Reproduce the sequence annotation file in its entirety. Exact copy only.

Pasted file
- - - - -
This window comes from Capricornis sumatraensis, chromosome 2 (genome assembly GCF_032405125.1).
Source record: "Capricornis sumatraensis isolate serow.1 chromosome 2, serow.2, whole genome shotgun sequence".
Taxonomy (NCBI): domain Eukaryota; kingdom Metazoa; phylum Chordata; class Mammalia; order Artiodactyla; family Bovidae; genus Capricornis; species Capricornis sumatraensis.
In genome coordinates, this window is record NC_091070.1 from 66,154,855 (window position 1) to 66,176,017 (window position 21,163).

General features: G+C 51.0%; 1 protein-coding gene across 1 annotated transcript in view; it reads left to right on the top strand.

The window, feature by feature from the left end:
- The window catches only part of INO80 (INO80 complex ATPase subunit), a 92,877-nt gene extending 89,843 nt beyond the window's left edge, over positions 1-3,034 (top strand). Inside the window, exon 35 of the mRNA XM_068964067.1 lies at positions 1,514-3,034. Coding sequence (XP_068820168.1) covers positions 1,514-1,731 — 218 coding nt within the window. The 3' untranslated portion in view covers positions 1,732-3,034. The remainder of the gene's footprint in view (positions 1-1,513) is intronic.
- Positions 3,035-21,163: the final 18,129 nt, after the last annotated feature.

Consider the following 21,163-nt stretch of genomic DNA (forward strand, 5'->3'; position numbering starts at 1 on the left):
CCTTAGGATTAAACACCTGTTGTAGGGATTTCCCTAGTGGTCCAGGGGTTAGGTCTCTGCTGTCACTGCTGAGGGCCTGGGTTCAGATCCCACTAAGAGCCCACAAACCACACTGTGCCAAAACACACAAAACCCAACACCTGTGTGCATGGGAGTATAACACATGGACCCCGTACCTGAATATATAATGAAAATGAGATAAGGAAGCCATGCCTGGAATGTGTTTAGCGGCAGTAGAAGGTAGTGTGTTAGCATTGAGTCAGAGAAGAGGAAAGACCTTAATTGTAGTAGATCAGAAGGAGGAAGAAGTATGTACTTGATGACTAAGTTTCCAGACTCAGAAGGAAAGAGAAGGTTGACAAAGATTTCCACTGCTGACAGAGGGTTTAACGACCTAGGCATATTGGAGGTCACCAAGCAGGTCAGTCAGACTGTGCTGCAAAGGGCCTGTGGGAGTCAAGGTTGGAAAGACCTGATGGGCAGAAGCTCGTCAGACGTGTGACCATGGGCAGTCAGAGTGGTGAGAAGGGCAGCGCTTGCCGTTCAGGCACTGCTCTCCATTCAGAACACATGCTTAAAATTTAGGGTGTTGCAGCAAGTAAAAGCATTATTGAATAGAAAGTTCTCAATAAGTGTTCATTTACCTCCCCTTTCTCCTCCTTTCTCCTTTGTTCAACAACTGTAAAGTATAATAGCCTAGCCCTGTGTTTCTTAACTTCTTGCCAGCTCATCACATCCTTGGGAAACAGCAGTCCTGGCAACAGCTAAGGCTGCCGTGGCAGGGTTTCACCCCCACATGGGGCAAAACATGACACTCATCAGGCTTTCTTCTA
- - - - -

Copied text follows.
This window comes from Capricornis sumatraensis, chromosome 2 (genome assembly GCF_032405125.1).
Source record: "Capricornis sumatraensis isolate serow.1 chromosome 2, serow.2, whole genome shotgun sequence".
Taxonomy (NCBI): domain Eukaryota; kingdom Metazoa; phylum Chordata; class Mammalia; order Artiodactyla; family Bovidae; genus Capricornis; species Capricornis sumatraensis.
In genome coordinates, this window is record NC_091070.1 from 66,154,855 (window position 1) to 66,176,017 (window position 21,163).

General features: G+C 51.0%; 1 protein-coding gene across 1 annotated transcript in view; it reads left to right on the top strand.

The window, feature by feature from the left end:
- The window catches only part of INO80 (INO80 complex ATPase subunit), a 92,877-nt gene extending 89,843 nt beyond the window's left edge, over positions 1-3,034 (top strand). Inside the window, exon 35 of the mRNA XM_068964067.1 lies at positions 1,514-3,034. Coding sequence (XP_068820168.1) covers positions 1,514-1,731 — 218 coding nt within the window. The 3' untranslated portion in view covers positions 1,732-3,034. The remainder of the gene's footprint in view (positions 1-1,513) is intronic.
- Positions 3,035-21,163: the final 18,129 nt, after the last annotated feature.

Consider the following 21,163-nt stretch of genomic DNA (forward strand, 5'->3'; position numbering starts at 1 on the left):
CCTTAGGATTAAACACCTGTTGTAGGGATTTCCCTAGTGGTCCAGGGGTTAGGTCTCTGCTGTCACTGCTGAGGGCCTGGGTTCAGATCCCACTAAGAGCCCACAAACCACACTGTGCCAAAACACACAAAACCCAACACCTGTGTGCATGGGAGTATAACACATGGACCCCGTACCTGAATATATAATGAAAATGAGATAAGGAAGCCATGCCTGGAATGTGTTTAGCGGCAGTAGAAGGTAGTGTGTTAGCATTGAGTCAGAGAAGAGGAAAGACCTTAATTGTAGTAGATCAGAAGGAGGAAGAAGTATGTACTTGATGACTAAGTTTCCAGACTCAGAAGGAAAGAGAAGGTTGACAAAGATTTCCACTGCTGACAGAGGGTTTAACGACCTAGGCATATTGGAGGTCACCAAGCAGGTCAGTCAGACTGTGCTGCAAAGGGCCTGTGGGAGTCAAGGTTGGAAAGACCTGATGGGCAGAAGCTCGTCAGACGTGTGACCATGGGCAGTCAGAGTGGTGAGAAGGGCAGCGCTTGCCGTTCAGGCACTGCTCTCCATTCAGAACACATGCTTAAAATTTAGGGTGTTGCAGCAAGTAAAAGCATTATTGAATAGAAAGTTCTCAATAAGTGTTCATTTACCTCCCCTTTCTCCTCCTTTCTCCTTTGTTCAACAACTGTAAAGTATAATAGCCTAGCCCTGTGTTTCTTAACTTCTTGCCAGCTCATCACATCCTTGGGAAACAGCAGTCCTGGCAACAGCTAAGGCTGCCGTGGCAGGGTTTCACCCCCACATGGGGCAAAACATGACACTCATCAGGCTTTCTTCTA